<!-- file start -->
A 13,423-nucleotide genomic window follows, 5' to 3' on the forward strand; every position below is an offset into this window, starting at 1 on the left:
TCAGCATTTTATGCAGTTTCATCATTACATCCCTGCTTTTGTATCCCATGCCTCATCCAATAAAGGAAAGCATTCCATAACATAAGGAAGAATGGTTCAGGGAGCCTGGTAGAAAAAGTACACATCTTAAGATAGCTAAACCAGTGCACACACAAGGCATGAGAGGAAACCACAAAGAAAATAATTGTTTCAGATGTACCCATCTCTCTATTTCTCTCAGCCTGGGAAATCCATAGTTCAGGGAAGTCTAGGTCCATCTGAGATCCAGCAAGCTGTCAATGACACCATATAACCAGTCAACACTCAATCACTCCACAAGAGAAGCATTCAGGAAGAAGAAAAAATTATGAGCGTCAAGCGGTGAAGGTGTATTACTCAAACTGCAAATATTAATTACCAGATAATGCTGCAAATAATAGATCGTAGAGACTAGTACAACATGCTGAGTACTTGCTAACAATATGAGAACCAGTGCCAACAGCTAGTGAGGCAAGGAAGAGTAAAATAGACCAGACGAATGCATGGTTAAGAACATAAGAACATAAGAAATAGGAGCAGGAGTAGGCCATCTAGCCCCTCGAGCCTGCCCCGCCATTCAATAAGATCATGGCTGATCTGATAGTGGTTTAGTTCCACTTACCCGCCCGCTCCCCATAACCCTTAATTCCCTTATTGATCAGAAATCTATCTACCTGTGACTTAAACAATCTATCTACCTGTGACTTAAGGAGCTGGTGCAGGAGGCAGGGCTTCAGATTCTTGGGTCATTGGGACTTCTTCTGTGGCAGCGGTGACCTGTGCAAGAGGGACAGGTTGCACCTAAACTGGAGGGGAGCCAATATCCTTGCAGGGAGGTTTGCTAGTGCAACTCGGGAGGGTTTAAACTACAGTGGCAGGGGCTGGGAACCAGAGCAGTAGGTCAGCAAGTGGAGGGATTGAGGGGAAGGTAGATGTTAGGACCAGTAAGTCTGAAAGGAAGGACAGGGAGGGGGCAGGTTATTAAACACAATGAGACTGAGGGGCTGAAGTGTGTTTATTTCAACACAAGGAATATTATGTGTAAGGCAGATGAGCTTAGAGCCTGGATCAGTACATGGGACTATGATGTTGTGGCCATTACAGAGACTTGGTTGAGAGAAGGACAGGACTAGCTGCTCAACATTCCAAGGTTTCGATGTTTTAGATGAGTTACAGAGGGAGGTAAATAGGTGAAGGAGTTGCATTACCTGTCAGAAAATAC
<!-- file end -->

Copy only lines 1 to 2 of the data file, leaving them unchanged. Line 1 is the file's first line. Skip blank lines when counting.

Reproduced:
A 13,423-nucleotide genomic window follows, 5' to 3' on the forward strand; every position below is an offset into this window, starting at 1 on the left:
TCAGCATTTTATGCAGTTTCATCATTACATCCCTGCTTTTGTATCCCATGCCTCATCCAATAAAGGAAAGCATTCCATAACATAAGGAAGAATGGTTCAGGGAGCCTGGTAGAAAAAGTACACATCTTAAGATAGCTAAACCAGTGCACACACAAGGCATGAGAGGAAACCACAAAGAAAATAATTGTTTCAGATGTACCCATCTCTCTATTTCTCTCAGCCTGGGAAATCCATAGTTCAGGGAAGTCTAGGTCCATCTGAGATCCAGCAAGCTGTCAATGACACCATATAACCAGTCAACACTCAATCACTCCACAAGAGAAGCATTCAGGAAGAAGAAAAAATTATGAGCGTCAAGCGGTGAAGGTGTATTACTCAAACTGCAAATATTAATTACCAGATAATGCTGCAAATAATAGATCGTAGAGACTAGTACAACATGCTGAGTACTTGCTAACAATATGAGAACCAGTGCCAACAGCTAGTGAGGCAAGGAAGAGTAAAATAGACCAGACGAATGCATGGTTAAGAACATAAGAACATAAGAAATAGGAGCAGGAGTAGGCCATCTAGCCCCTCGAGCCTGCCCCGCCATTCAATAAGATCATGGCTGATCTGATAGTGGTTTAGTTCCACTTACCCGCCCGCTCCCCATAACCCTTAATTCCCTTATTGATCAGAAATCTATCTACCTGTGACTTAAACAATCTATCTACCTGTGACTTAAGGAGCTGGTGCAGGAGGCAGGGCTTCAGATTCTTGGGTCATTGGGACTTCTTCTGTGGCAGCGGTGACCTGTGCAAGAGGGACAGGTTGCACCTAAACTGGAGGGGAGCCAATATCCTTGCAGGGAGGTTTGCTAGTGCAACTCGGGAGGGTTTAAACTACAGTGGCAGGGGCTGGGAACCAGAGCAGTAGGTCAGCAAGTGGAGGGATTGAGGGGAAGGTAGATGTTAGGACCAGTAAGTCTGAAAGGAAGGACAGGGAGGGGGCAGGTTATTAAACACAATGAGACTGAGGGGCTGAAGTGTGTTTATTTCAACACAAGGAATATTATGTGTAAGGCAGATGAGCTTAGAGCCTGGATCAGTACATGGGACTATGATGTTGTGGCCATTACAGAGACTTGGTTGAGAGAAGGACAGGACTAGCTGCTCAACATTCCAAGGTTTCGATGTTTTAGATGAGTTACAGAGGGAGGTAAATAGGTGAAGGAGTTGCATTACCTGTCAGAAAATAC